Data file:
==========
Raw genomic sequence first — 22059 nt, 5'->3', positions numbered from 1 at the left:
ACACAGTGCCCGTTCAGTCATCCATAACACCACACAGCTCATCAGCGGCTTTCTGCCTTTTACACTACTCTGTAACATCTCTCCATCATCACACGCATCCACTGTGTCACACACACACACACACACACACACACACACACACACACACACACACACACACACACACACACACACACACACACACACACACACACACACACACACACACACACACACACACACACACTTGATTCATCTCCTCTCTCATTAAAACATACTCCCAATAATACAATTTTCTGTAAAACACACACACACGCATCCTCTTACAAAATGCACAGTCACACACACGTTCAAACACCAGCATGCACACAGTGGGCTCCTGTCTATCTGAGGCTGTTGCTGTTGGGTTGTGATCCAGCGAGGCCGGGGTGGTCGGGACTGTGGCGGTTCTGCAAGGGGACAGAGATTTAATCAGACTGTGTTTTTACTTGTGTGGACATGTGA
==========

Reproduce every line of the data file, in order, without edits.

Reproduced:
Raw genomic sequence first — 22059 nt, 5'->3', positions numbered from 1 at the left:
ACACAGTGCCCGTTCAGTCATCCATAACACCACACAGCTCATCAGCGGCTTTCTGCCTTTTACACTACTCTGTAACATCTCTCCATCATCACACGCATCCACTGTGTCACACACACACACACACACACACACACACACACACACACACACACACACACACACACACACACACACACACACACACACACACACACACACACACACACACACACACACACACACACACTTGATTCATCTCCTCTCTCATTAAAACATACTCCCAATAATACAATTTTCTGTAAAACACACACACACGCATCCTCTTACAAAATGCACAGTCACACACACGTTCAAACACCAGCATGCACACAGTGGGCTCCTGTCTATCTGAGGCTGTTGCTGTTGGGTTGTGATCCAGCGAGGCCGGGGTGGTCGGGACTGTGGCGGTTCTGCAAGGGGACAGAGATTTAATCAGACTGTGTTTTTACTTGTGTGGACATGTGA